"The inverse is true as well: if the loading on a bone decreases, the bone will become less dense and weaker."
This is very important, especially for elderly and for women.
Elderly who break hips are much more likely to die within 12-18 months due to lack of autonomy, general mobility, and depression.
Women face faster bone loss for a variety of reasons -- there is a societal expectation to NOT lift weights, there is societal pressure to eat in a way that minimizes body weight and reduces nutrients that aid in bone health, and finally menopause and late-life hormonal changes reduce bone density.
In fact, when Gwyneth Paltrow broke her leg, she found out she had Osteopenia -- which is the stage before Osteoporosis. This would make more sense for Paltrow if she were in her 50s or 60s, but she was 37 years old when it happened.
The doctors did blood work and found she was extremely deficient in Vitamin D -- a key nutrient that helps absorb calcium -- and put her on a prescription level supplement.
Unfortunately, she wasn't getting much calcium or vitamin D because her diet didn't allow for milk products. Her lifestyle and diet also called for extended fasts and "detoxes" of maple syrup, cayenne pepper, and lemon juice which basically purged her body of all nutrients, good and "bad". (NOTE: I'm not a fan of detox or prolonged fasting as a weight control regimen. HOWEVER, if you have a diet that limits dairy, meat, or whatever else, just make sure you're getting proper nutrients either through supplementation or upping foods that help make up for nutrients lost.)
On top of that, her exercise regimen included little to no resistance training -- at least not enough to elicit a skeletal response! Her training regimen consisted of light resistance bands, very light weight, and dance cardio.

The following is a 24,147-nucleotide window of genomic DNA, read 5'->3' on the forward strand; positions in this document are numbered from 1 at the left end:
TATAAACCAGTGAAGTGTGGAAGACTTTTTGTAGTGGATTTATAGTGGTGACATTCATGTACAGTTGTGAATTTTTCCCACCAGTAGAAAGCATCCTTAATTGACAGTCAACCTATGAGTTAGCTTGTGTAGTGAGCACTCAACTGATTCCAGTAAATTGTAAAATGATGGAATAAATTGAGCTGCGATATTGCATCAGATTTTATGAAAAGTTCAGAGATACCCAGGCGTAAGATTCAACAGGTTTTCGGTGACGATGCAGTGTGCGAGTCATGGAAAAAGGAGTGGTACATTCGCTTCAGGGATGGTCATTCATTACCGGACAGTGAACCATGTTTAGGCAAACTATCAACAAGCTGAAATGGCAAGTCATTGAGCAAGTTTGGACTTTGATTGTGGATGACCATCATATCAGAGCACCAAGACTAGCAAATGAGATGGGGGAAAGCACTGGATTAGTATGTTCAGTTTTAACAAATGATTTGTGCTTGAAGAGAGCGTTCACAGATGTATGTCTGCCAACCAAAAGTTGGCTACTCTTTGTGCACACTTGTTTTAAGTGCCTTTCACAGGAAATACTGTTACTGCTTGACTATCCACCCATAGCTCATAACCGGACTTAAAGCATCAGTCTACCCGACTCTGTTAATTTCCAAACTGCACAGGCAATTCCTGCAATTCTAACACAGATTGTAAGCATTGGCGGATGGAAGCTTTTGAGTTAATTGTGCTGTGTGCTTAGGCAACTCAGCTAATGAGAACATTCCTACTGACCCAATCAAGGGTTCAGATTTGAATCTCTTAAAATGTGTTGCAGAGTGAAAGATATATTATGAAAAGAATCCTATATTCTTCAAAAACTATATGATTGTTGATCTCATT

All of that put together, obviously led to a bad result. And this is a major figure, of whom millions of women look up to...
HOWEVER! THERE IS HOPE!!!
A recent study found that post-menopausal women can safely do high intensity resistance training and that it will positively affect their bone mineral density and ward off osteopenia and osteoporosis.
The women in the study were 60-70 years old and had signs of less than average bone density. The women were equally divided into either a resistance training group under supervision of a coach or a low-impact home-based exercise program. The weight training group did 5 sets of 5 reps of back squat at 85% of their one rep max.
After the 8 month study concluded, here is what they found: Resistance Training led to...
Increased bone mineral density of the lumbar spine, of the femoral neck, femoral neck cortical thickness.
These are all major bone breaking points for older people.
They even found that women who weight trained were TALLER than their peers at the end of the study. Oh, and there was only one injury throughout the study, and it was in the weight training group. She missed 2 sessions and was back at it. So much for weight training being "dangerous."
Bones adapt to the stress or lack of stress you put them under.
Diet affects bone density as well.
If you are old and you break your hip, you're much more likely to die within 18 months.
Stress your bones and you won't break em as easily.